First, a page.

There is no specific requirement that the trees be planted in Australia.
Section 82KZMG will not apply to forestry schemes after 30 June 2008. To ensure the intent of the legislation is implemented, the normal provisions which restrict the deductibility of prepayments (sections 82KZL to 82KZO of the ITAA 1936) will not apply to payments which satisfy the specific deduction provision.

While it may be possible to trade interests in forestry schemes, this has not occurred in practice due to a view that an investor's contributions may not have been deductible if there is evidence that the investor did not intend at the time of entering into the scheme, to remain in the scheme until harvest.

Where disposals of forestry scheme interests have occurred (ie, in hardship cases), such sales have been treated as a disposal of trading stock (standing trees) outside the ordinary course of business, with the proceeds included in the investor's assessable income at market value (section 70-90 of the ITAA 1997).

Section 82KZMG will not apply to forestry schemes after 30 June 2008. To ensure the intent of the legislation is implemented, the normal provisions which restrict the deductibility of prepayments (sections 82KZL to 82KZO of the ITAA 1936) will not apply to payments which satisfy the specific deduction provision. A prepayment is available for expenditure in one year in respect of 'seasonally dependent agronomic activities' which are undertaken in the following year (section 82KZMG of the ITAA 1936). Seasonally dependent agronomic activities include ripping and mounding a plantation site, applying fertiliser, tending the seedlings prior to planting and the actual planting.
There is no requirement for taxpayers to demonstrate that they are 'carrying on a business' in order to access the deduction or that the amount paid is of a revenue nature. Due to case law developments, there is uncertainty as to whether any of these expenses will qualify as a deduction, because the expenses may be capital in nature.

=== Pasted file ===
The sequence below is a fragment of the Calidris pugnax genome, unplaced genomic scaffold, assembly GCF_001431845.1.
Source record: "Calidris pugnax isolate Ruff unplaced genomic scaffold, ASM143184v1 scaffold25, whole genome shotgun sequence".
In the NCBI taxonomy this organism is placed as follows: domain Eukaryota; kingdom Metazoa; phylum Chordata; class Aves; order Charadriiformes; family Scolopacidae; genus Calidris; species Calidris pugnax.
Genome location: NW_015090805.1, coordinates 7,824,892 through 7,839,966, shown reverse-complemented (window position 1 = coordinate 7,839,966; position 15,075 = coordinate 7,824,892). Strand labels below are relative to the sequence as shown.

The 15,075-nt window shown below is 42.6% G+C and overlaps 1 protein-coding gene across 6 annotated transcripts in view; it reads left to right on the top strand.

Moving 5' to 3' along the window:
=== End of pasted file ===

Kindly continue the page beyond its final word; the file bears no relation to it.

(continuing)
The initial investor's sale and harvest proceeds are treated as assessable income on revenue account.

The secondary investor's proceeds from sale and harvest are deemed to be held on revenue account to the extent that they 'recoup' prior forestry deductions and the balance is deemed to be held on capital account (with the cost base increased to reflect the income deemed to be held on revenue account), provided that the secondary investor does not hold the forestry scheme interest as an item of trading stock.

While it may be possible to trade interests in forestry schemes, this has not occurred in practice due to a view that an investor's contributions may not have been deductible if there is evidence that the investor did not intend at the time of entering into the scheme, to remain in the scheme until harvest.

Where disposals of forestry scheme interests have occurred (ie, in hardship cases), such sales have been treated as a disposal of trading stock (standing trees) outside the ordinary course of business, with the proceeds included in the investor's assessable income at market value (section 70-90 of the ITAA 1997).

Under new section 15-46 of the ITAA 1997, when a scheme manager of a scheme receives an amount from an investor and all the requirements of section 394-100 are satisfied, the amount must be included in the scheme manager's assessable income in the year in which the investor is first able to claim the corresponding deduction. Under section 15-45, when a scheme manager of an agreement receives an amount from an investor and all the requirements of section 82KZMG are satisfied, the amount must be included in the scheme manager's assessable income in the year in which the investor is first able to claim the corresponding deduction.
A market value substitution rule will apply in determining the value of DFE. There is no arm's length rule or market value substitution rule.